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Digital Innovation: Insights on Emerging Ecosystems and Business Models for Commercial Banking

iStock 665284604 - Global Banking | Finance

Digital Innovation: Insights on Emerging Ecosystems and Business Models for Commercial Banking

Puneet Chhahira Head of Product Management and Marketing at Infosys Finacle - Global Banking | Finance

Puneet Chhahira, Head of Product Management and Marketing at Infosys Finacle

The commercial banking sector is undergoing a transformative phase in the wake of the digital revolution, presenting a mix of challenges and opportunities. In this article, Puneet Chhahira, Head of Product Management and Marketing at Infosys Finacle, and David Barton-Grimley Fintech Strategy Director at 11:FS, spoke with Venkat ES, Head Treasury Product APAC, Global Payment Solutions at Bank of America, to discuss the future of commercial banking in the rapidly evolving digital environment.

Puneet: To begin our discussion, how are commercial banking products and services evolving and what are the big shifts you see? What are the implications of developments like real-time payments, and FX volatility on products and services evolution?

Venkat: This is a good question because this is usually the trigger for corporate banking innovation. For example, now that real-time payments are a reality, back-end systems and processes must also reorient towards 24×7, real-time gross settlement. Every other corporate bank is latching on to that, corporate treasuries are building their own systems, and even big ERP players are moving towards this. 

Venkat ES Head Treasury Product APAC Global Payment Solutions at Bank of America - Global Banking | Finance

Venkat ES, Head Treasury Product APAC, Global Payment Solutions at Bank of America

Also, real-time information and real-time payments are allowing corporate treasurers to cover FX risks in real-time. Say, there’s a large balance in a currency that a corporate doesn’t want to hold. Because it has real-time information, it can pull the liquidity and convert it to some other currency before the banking system closes. But this is not only about corporates initiating real-time payments; it also applies to receivables. Take an FMCG company whose credit appetite may not extend throughout its distribution chain. With a mechanism like a digital wallet, it can receive payments from even mom and pop stores in real-time, and then trigger the consignment. This is virtually an ecommerce arrangement on the B2B side. It helps to manage risk, and supports credit and sales processes, to result in higher profitability.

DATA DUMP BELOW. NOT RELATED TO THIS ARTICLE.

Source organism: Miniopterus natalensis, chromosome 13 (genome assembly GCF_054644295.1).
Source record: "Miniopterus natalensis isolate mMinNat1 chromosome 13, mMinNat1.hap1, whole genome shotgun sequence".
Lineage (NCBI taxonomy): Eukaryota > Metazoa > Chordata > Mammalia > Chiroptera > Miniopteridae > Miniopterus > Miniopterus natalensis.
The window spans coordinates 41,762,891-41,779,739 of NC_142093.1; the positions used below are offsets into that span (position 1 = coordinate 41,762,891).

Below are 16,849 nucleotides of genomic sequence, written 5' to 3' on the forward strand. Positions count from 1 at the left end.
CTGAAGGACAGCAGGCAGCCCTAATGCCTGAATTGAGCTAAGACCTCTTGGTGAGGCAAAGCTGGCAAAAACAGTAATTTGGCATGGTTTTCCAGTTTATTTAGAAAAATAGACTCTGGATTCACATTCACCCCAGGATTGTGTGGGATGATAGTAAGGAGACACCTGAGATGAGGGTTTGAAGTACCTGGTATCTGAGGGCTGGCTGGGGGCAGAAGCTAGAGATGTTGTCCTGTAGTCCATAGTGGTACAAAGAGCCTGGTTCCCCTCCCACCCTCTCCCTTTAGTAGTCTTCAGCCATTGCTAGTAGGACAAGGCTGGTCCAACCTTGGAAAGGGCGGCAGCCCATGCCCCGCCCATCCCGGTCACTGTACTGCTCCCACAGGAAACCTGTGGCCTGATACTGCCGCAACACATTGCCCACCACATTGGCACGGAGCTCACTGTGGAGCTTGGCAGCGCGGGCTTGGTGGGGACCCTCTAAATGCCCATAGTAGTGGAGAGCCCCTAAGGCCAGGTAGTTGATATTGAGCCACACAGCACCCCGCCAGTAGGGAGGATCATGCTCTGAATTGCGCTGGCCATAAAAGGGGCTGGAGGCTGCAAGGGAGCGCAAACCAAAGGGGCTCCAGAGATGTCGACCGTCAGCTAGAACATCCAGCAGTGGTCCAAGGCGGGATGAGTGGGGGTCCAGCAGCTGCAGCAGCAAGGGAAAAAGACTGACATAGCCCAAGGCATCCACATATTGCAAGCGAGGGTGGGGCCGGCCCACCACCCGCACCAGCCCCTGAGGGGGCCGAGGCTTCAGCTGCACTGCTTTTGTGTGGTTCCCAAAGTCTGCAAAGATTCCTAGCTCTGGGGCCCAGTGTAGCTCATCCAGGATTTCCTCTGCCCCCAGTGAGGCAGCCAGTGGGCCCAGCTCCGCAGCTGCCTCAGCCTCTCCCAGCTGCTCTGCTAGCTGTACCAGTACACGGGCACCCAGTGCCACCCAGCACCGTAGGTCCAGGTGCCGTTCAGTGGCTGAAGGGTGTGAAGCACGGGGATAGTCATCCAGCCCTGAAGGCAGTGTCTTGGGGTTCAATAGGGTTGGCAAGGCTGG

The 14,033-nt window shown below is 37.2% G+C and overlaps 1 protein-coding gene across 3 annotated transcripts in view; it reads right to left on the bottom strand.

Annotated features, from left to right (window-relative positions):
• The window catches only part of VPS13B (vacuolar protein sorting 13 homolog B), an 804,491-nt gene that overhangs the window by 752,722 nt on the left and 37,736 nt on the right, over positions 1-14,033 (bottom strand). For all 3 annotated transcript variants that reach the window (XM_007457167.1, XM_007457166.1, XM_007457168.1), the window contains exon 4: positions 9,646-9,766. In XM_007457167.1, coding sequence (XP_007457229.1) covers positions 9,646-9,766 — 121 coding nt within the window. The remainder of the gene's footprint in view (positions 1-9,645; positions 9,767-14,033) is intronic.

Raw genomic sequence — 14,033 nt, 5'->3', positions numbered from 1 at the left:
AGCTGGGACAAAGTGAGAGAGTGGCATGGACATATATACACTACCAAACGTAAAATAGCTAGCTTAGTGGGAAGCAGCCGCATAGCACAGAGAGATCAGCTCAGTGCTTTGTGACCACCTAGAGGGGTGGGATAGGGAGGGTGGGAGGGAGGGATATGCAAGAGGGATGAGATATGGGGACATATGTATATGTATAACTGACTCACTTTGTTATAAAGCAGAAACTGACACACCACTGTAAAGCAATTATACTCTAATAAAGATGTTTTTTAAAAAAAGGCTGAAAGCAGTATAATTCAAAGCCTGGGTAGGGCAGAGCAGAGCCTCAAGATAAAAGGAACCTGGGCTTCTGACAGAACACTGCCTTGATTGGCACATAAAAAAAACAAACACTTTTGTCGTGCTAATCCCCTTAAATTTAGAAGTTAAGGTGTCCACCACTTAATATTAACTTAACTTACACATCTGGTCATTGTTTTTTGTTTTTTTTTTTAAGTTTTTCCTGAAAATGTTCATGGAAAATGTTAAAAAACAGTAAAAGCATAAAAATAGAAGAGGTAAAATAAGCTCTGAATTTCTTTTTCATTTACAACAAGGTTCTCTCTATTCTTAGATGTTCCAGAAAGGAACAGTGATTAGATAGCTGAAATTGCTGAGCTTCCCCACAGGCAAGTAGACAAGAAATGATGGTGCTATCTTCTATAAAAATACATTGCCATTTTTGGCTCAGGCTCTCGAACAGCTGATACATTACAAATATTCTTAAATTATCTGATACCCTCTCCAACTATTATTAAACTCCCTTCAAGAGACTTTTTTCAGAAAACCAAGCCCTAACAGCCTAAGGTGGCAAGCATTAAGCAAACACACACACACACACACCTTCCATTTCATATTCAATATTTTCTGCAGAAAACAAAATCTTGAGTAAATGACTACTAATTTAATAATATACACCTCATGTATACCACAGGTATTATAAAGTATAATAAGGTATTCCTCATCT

Also, treasurers always seek to effectively manage cash flow, and bring down days sales outstanding in accounts receivables. Without this, it is not possible to do more business through the distribution chain. By enhancing these ratios, the economic value-added indicators are elevated, but at the same time the company is able to service the distributors in a way that both customer experience and loyalty build up. This is where banks and corporates are collaborating to see if they can adopt Artificial Intelligence (AI) or Machine Learning to improve reconciliation, reduce days sales outstanding, and thereby lower the cost of working capital by managing liquidity better. Another area of collaboration is using analytics and AI to study the behavioral pattern of cash flows to make more realistic forecasts than what the treasury systems are able to do at present. 

Beyond this, I believe that technology is transforming things in such a way that in future, everything – like a loan repayment for instance – will be auto-triggered based on an event. 

Puneet: How do you see delivery evolving? The business has always relied on relationship managers but with treasury connectivity and powerful corporate portals how do you see embedded finance evolving in the organizations you serve? 

Venkat: There are large corporates, commercial banking clients and SMEs in a supply chain, and then there is the end consumer. A significant trend across the spectrum is that the bulk of sales is moving from offline to online; take a sector like heavy equipment machinery, now even tractors are sold online. Also, corporate banking was only talking of B2B earlier, that is now changing to B2B2C. This is largely because of the improvement in infrastructure and payment mechanisms, and innovations like BNPL, that make it possible to distribute payments across the payment value chain in a way that financing happens without undue risk. I see traditional trade financing methods getting converged and the industry transforming so there are no impediments and bottlenecks in the supply chain. There will be more efficiency, velocity, sales will increase, and how one manages risk from end to end will be most important.